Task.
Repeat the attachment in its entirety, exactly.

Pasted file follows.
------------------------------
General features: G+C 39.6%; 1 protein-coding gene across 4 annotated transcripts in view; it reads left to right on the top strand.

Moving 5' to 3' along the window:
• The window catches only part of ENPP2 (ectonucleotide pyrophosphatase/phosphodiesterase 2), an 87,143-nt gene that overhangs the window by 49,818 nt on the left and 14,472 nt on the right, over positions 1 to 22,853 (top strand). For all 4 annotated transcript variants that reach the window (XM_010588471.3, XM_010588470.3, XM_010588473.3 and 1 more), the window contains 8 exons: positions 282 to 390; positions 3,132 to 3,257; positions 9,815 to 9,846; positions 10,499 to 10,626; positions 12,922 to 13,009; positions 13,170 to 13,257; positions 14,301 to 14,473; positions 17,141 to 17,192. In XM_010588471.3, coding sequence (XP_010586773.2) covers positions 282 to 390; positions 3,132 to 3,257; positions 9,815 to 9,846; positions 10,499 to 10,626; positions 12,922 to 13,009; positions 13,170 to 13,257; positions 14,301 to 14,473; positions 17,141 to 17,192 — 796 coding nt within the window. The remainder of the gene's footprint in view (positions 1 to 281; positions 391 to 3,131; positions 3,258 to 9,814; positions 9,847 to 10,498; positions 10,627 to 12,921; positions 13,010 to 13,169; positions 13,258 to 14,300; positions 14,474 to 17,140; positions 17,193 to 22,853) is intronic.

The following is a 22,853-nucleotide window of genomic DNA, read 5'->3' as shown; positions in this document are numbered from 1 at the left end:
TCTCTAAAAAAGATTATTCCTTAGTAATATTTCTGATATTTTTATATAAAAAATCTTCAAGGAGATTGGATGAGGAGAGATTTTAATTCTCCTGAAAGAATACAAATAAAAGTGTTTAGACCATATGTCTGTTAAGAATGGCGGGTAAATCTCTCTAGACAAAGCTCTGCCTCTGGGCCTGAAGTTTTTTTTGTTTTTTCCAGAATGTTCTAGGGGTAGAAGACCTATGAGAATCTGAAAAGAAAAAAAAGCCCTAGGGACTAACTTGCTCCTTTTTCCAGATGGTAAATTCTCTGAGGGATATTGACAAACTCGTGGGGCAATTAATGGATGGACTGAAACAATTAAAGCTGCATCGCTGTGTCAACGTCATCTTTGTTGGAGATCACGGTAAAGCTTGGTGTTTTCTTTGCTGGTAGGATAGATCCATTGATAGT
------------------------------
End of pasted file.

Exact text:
General features: G+C 39.6%; 1 protein-coding gene across 4 annotated transcripts in view; it reads left to right on the top strand.

Moving 5' to 3' along the window:
• The window catches only part of ENPP2 (ectonucleotide pyrophosphatase/phosphodiesterase 2), an 87,143-nt gene that overhangs the window by 49,818 nt on the left and 14,472 nt on the right, over positions 1 to 22,853 (top strand). For all 4 annotated transcript variants that reach the window (XM_010588471.3, XM_010588470.3, XM_010588473.3 and 1 more), the window contains 8 exons: positions 282 to 390; positions 3,132 to 3,257; positions 9,815 to 9,846; positions 10,499 to 10,626; positions 12,922 to 13,009; positions 13,170 to 13,257; positions 14,301 to 14,473; positions 17,141 to 17,192. In XM_010588471.3, coding sequence (XP_010586773.2) covers positions 282 to 390; positions 3,132 to 3,257; positions 9,815 to 9,846; positions 10,499 to 10,626; positions 12,922 to 13,009; positions 13,170 to 13,257; positions 14,301 to 14,473; positions 17,141 to 17,192 — 796 coding nt within the window. The remainder of the gene's footprint in view (positions 1 to 281; positions 391 to 3,131; positions 3,258 to 9,814; positions 9,847 to 10,498; positions 10,627 to 12,921; positions 13,010 to 13,169; positions 13,258 to 14,300; positions 14,474 to 17,140; positions 17,193 to 22,853) is intronic.

The following is a 22,853-nucleotide window of genomic DNA, read 5'->3' as shown; positions in this document are numbered from 1 at the left end:
TCTCTAAAAAAGATTATTCCTTAGTAATATTTCTGATATTTTTATATAAAAAATCTTCAAGGAGATTGGATGAGGAGAGATTTTAATTCTCCTGAAAGAATACAAATAAAAGTGTTTAGACCATATGTCTGTTAAGAATGGCGGGTAAATCTCTCTAGACAAAGCTCTGCCTCTGGGCCTGAAGTTTTTTTTGTTTTTTCCAGAATGTTCTAGGGGTAGAAGACCTATGAGAATCTGAAAAGAAAAAAAAGCCCTAGGGACTAACTTGCTCCTTTTTCCAGATGGTAAATTCTCTGAGGGATATTGACAAACTCGTGGGGCAATTAATGGATGGACTGAAACAATTAAAGCTGCATCGCTGTGTCAACGTCATCTTTGTTGGAGATCACGGTAAAGCTTGGTGTTTTCTTTGCTGGTAGGATAGATCCATTGATAGT